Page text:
Regional Route 915 Taunton (Saturday) will operate hourly service until 22:00.
The real reason many routes are performing poorly is because of the incompetence of DRT. Even that press release has several spelling and grammatical errors. Pathetic.
Durham Region: Route Change Request Spark Bus War

From the Star:

Route change request sparks bus war

It's riders versus drivers as homeowner wants noisy public transit away from her lake-view home

Aug 13, 2008 04:30 AM
Be the first to comment on this article...
Carola Vyhnak
Urban Affairs Reporter

Every weekday morning Sandra Cassidy wakes up to the sound of the bus carrying her neighbours to work and school.

"It just comes roaring down the road. We can't open our windows because of the smell and noise," says the Ajax homeowner.

Over the objections of residents who rely on the service, Cassidy is lobbying Durham Region Transit to reroute the bus so it doesn't go past her grey stone house on Audley Rd. S.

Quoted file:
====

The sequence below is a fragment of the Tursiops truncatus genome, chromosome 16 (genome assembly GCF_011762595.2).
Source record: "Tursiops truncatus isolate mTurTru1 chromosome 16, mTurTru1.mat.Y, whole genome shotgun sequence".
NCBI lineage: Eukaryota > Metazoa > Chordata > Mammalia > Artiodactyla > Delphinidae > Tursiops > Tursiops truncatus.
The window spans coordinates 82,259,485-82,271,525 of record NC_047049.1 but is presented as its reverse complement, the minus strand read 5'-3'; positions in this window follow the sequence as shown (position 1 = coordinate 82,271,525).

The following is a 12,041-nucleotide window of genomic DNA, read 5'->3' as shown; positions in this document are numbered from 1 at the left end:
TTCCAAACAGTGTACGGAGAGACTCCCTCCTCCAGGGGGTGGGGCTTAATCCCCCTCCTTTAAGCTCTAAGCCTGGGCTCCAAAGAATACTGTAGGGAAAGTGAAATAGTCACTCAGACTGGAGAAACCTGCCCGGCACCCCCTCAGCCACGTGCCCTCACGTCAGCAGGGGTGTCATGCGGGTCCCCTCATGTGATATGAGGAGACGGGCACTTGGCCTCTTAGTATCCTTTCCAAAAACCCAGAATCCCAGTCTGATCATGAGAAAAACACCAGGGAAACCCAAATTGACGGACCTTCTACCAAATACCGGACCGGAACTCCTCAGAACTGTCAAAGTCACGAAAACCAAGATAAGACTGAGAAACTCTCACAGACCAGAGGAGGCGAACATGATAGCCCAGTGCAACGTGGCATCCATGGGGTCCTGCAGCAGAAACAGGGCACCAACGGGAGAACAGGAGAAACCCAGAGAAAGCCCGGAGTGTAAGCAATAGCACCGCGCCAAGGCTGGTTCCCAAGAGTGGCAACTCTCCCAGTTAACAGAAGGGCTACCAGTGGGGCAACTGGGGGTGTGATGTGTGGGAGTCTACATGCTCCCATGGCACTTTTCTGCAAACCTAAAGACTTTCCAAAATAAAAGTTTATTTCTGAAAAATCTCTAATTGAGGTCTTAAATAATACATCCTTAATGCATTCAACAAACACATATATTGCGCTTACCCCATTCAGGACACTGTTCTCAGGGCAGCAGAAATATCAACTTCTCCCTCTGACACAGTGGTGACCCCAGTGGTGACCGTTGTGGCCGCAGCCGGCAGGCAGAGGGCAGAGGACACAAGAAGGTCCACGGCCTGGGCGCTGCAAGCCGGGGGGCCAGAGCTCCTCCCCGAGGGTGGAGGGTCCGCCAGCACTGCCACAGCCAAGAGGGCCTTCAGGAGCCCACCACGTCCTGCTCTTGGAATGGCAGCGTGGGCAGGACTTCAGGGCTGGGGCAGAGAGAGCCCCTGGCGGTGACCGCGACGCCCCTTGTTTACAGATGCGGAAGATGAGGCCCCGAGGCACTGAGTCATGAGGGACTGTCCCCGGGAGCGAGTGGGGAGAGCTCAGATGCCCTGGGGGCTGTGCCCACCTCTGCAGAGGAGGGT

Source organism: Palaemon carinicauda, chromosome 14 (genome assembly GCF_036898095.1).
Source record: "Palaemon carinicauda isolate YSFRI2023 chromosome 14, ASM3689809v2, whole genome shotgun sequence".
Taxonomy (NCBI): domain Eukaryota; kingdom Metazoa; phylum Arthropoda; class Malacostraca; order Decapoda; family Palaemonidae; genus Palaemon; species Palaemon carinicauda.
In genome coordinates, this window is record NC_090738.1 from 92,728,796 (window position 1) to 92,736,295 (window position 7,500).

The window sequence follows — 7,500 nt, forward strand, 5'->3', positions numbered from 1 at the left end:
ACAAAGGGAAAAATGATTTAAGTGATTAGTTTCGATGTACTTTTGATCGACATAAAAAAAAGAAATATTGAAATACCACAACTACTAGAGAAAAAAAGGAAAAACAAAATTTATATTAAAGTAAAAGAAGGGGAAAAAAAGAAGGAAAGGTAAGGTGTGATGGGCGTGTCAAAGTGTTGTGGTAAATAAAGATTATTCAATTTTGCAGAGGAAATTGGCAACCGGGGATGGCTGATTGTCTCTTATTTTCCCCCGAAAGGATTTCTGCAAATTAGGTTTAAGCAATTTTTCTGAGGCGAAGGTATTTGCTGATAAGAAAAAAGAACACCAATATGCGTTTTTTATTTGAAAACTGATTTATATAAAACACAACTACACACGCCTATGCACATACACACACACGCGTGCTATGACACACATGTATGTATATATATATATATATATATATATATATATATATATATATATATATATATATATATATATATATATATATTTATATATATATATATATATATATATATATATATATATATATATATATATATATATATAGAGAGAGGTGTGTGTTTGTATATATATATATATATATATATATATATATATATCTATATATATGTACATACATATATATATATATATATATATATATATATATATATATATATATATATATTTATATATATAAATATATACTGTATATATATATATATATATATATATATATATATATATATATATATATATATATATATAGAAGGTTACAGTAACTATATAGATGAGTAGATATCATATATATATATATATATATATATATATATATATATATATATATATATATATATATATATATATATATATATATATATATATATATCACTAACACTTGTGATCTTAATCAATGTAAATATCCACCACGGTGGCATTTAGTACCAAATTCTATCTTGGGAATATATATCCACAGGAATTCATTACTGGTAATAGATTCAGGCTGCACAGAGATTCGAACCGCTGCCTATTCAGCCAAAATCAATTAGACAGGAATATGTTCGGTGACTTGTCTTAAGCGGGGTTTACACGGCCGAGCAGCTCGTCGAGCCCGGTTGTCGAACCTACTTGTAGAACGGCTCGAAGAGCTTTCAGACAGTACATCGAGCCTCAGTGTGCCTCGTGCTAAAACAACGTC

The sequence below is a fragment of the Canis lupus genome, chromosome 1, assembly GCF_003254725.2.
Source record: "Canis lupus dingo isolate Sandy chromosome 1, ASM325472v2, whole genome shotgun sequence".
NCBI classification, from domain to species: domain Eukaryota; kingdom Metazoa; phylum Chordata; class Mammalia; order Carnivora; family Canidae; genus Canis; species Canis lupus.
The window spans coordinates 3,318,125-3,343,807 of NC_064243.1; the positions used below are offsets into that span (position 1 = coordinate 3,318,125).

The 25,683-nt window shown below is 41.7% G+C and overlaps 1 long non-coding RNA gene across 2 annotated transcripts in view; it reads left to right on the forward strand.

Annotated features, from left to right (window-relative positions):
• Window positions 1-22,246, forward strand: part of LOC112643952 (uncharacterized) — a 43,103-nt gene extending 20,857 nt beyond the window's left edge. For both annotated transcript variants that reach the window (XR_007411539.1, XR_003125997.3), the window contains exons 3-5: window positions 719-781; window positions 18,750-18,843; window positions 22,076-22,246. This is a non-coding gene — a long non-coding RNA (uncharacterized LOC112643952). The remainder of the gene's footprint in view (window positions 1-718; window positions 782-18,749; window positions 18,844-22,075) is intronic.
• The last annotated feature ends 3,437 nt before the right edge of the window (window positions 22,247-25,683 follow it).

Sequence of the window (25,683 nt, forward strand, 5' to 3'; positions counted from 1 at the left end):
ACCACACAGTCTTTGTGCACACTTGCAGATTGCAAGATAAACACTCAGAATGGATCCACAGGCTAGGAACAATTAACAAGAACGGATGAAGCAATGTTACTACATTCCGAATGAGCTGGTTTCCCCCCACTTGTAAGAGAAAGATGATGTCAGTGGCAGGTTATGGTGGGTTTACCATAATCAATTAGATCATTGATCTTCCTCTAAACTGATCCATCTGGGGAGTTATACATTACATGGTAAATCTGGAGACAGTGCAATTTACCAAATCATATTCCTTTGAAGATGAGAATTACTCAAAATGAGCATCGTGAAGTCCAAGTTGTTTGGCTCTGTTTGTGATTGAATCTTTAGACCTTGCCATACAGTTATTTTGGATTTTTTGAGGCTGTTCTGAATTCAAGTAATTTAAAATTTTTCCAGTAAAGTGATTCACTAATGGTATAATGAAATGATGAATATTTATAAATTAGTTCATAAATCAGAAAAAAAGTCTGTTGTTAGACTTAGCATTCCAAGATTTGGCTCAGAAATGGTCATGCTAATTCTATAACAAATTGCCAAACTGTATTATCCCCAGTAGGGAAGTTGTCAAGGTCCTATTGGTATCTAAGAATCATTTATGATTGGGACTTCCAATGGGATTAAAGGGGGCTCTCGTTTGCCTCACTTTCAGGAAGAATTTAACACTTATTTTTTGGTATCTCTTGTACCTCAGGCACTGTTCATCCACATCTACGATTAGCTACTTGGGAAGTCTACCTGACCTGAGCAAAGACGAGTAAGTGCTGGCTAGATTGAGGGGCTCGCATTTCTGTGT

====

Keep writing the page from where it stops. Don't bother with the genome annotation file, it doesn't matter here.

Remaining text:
"We paid a lot of money to have the only custom-built home in a very special subdivision." That included a $100,000 premium to look out over Lake Ontario. "I can't even hear the TV when a bus goes by," she adds, complaining the service was "dumped on us" without warning two years ago.

Her husband Wayne, a "well-respected" architectural technologist who designed the subdivision, has some clout with local politicians who know him through business and charity events, Cassidy says.

"Not to sound like I'm bragging or anything but we have more (influence) than the average person."